Lily made a face at her Mom. “You look like a teenager with your hair pulled into a pony tail like that.”

“Thank you, my sweet. A comment like that to a woman my age is always a compliment.”

Lily opened her mouth to say more but was interrupted by the ringing of the phone. Diana answered cheerily and then fell silent, all the color draining from her face. The girls looked at their mother’s chalky face and rushed to her side.

“What is it, what’s happened?” Sarah asked.

“I’ll be right there.” Diana hung up the phone with shaking hands and made a visible effort to calm herself as she turned to her daughters.

“That was Dr. Thompson from the hospital. Your father has had an accident. I don’t know any details, but I have to go right now.”

Tears stung Lily’s eyes . “We’re going too.”

“Yes, I’ll get the car started. Lily, help Mom with her coat.”

When Sarah snatched her coat off the hook, Diana seemed to snap out of her stupor. “Wait, Sarah. Lily and I will go now. I want you to wait here for Russell and Robbie. Tell them what’s happened and come to the hospital with them.”

“No, Mom, I want to go with you now.”

“Sarah, honey, be reasonable. Someone needs to be here to tell them, and if this is serious…” She stopped, swallowing back the lump in her throat. “Sarah, you may be glad to have Russell beside you.”

“Mom, I’m coming.”

“Sarah, please. Someone needs to be here for Robbie.”

Sarah wanted to argue more, but knew she was wasting time and her mother needed to go now. She was sure everything was going to be okay, but her mother looked so frightened.

“Okay, Mom, we’ll be on our way as soon as they get here.” Kissing her mother and  sister, she watched as they ran out to the car.

Diana stilled the trembling in her arms and legs as she concentrated on the road ahead. Icy fear lay at the back of her mind trying to claw it’s way forward. She pushed it back. She didn’t know that it was serious, Dr. Thompson had refused to give any details, only saying she needed to come right away. Diana knew from being married to a doctor for twenty-three years what that meant. It was serious, life threatening. Oh, Dear God, Warren could die before I even get there. She had to stop thinking, just drive. Concentrate on the road and nothing else.

Lily turned her tear streaked face to her mother. She wanted to say something to reassure her. She wanted her mother to say something to reassure her. Looking at her mom’s white knuckled grip on the steering wheel and her tightly clinched jaw, she knew she’d have to be strong. Her mother needed her.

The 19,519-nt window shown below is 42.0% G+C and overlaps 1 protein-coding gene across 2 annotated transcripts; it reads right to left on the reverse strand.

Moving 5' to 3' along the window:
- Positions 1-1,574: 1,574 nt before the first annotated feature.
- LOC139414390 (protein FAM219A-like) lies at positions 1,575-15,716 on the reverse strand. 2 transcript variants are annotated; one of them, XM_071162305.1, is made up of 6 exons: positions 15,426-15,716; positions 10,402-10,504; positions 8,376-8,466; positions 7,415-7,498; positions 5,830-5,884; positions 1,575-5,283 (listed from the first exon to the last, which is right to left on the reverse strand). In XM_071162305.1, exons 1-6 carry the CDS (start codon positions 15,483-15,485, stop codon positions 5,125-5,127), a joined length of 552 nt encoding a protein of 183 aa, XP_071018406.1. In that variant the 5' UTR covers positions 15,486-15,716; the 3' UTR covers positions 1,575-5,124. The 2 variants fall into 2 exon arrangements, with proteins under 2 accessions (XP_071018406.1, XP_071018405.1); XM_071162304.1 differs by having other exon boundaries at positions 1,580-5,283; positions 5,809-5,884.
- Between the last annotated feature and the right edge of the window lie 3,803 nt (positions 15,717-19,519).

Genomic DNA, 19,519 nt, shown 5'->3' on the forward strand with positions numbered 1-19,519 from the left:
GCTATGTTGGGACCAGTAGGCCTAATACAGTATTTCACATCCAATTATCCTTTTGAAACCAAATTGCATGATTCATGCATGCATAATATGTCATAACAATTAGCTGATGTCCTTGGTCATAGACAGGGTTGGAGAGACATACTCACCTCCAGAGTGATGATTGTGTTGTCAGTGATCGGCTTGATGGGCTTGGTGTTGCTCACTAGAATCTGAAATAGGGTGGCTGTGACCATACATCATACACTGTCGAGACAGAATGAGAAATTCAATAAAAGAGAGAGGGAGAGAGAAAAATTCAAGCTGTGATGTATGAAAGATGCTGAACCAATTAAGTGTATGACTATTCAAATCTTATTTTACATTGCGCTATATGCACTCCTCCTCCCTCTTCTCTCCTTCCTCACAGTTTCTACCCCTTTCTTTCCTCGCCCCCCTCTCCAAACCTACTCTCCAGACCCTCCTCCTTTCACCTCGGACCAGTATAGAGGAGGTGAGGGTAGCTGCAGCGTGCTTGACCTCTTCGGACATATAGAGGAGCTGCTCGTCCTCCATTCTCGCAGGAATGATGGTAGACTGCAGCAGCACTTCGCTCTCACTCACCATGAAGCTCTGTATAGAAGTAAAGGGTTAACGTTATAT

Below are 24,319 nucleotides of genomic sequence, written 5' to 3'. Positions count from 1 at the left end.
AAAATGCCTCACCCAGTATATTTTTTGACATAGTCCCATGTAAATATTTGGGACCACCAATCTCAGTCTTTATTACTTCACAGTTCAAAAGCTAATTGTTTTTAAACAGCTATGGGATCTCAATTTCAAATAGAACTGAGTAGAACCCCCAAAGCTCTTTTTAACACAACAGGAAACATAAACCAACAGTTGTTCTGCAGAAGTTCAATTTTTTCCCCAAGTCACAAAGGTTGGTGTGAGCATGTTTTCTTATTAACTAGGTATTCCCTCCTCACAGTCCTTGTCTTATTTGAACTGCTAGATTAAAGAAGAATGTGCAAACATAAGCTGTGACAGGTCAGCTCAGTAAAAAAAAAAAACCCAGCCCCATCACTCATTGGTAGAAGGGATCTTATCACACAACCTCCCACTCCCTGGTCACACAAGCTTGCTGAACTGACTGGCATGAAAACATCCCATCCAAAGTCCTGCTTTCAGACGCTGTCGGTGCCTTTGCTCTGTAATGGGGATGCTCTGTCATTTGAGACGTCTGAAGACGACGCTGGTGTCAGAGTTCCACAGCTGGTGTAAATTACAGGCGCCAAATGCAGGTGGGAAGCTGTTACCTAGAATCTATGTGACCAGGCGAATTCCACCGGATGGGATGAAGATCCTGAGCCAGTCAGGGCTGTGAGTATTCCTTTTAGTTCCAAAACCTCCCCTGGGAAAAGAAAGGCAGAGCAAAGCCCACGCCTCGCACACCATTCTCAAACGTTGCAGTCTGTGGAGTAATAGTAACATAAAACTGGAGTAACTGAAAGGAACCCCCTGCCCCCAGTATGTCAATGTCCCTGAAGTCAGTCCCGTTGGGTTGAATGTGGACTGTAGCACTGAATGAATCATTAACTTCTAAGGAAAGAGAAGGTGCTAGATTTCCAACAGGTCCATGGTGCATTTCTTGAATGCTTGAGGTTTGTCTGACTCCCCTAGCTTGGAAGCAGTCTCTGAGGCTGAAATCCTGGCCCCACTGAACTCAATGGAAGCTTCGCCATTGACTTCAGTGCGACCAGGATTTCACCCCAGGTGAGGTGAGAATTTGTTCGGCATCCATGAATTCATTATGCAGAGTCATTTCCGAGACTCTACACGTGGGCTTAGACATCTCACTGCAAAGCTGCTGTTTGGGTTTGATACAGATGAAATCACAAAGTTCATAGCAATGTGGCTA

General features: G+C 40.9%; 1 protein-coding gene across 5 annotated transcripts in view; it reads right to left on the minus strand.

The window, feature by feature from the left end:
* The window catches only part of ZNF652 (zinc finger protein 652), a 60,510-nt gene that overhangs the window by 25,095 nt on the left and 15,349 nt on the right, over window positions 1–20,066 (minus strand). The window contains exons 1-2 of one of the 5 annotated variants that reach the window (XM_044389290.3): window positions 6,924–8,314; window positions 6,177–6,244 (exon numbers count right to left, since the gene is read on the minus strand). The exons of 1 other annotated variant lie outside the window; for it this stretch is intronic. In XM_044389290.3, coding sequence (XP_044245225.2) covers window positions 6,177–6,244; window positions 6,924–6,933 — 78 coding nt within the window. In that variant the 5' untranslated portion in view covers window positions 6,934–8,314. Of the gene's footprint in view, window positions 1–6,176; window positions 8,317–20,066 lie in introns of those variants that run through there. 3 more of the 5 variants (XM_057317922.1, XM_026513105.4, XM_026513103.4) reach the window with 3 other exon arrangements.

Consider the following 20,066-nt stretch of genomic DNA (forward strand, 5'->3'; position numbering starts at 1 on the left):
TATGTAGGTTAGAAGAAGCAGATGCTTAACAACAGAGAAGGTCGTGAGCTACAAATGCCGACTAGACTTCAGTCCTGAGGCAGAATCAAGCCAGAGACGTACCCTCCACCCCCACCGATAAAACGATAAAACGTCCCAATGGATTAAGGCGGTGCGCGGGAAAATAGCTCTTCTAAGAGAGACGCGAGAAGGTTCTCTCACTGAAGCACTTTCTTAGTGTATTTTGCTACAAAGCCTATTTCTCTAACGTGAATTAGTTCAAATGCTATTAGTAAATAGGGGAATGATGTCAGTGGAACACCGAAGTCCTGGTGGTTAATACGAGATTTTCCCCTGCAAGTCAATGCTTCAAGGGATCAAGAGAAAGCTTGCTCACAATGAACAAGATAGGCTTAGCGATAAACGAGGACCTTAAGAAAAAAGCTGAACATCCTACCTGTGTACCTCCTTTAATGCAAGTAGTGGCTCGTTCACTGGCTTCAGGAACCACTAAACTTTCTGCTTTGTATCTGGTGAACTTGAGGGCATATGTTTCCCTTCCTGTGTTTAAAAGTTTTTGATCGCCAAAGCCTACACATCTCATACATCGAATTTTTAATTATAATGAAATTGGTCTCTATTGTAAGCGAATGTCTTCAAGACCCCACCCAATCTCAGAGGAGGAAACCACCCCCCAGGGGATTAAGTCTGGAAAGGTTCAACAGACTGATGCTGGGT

Besides, Daddy is going to be all right. He’s a strong man, still young at forty-five and he’ll be fine. It was probably only a minor traffic accident and we’ll bringhim home tonight.

Come back tomorrow for the next page…..

Copyright Elizabeth Melton Parsons

 

Advertisements

Author: Elizabeth Melton Parsons

I'm a novelist, poet, and artist. I love books, nature, art, and gardening. I'm a rock hound and there's a photo of me with a cool fossil rock on my about page, I take a lot of nature pictures. The background here is one of mine. Unfortunately I recently lost my wonderful husband, but I'm grateful to have the blessing of two beautiful sons. elizabethmeltonparsons.wordpress.com is © Elizabeth Melton Parsons 2007-2017. Unauthorized use and/or duplication of this material without express and written permission from this blog’s author and/or owner is strictly prohibited. Excerpts and links may be used, provided that full and clear credit is given to Elizabeth Melton Parsons with appropriate and specific direction to the original content.

“Our opinions do not really blossom into fruition until we have expressed them to someone else.” ― Mark Twain

Fill in your details below or click an icon to log in:

WordPress.com Logo

You are commenting using your WordPress.com account. Log Out / Change )

Twitter picture

You are commenting using your Twitter account. Log Out / Change )

Facebook photo

You are commenting using your Facebook account. Log Out / Change )

Google+ photo

You are commenting using your Google+ account. Log Out / Change )

Connecting to %s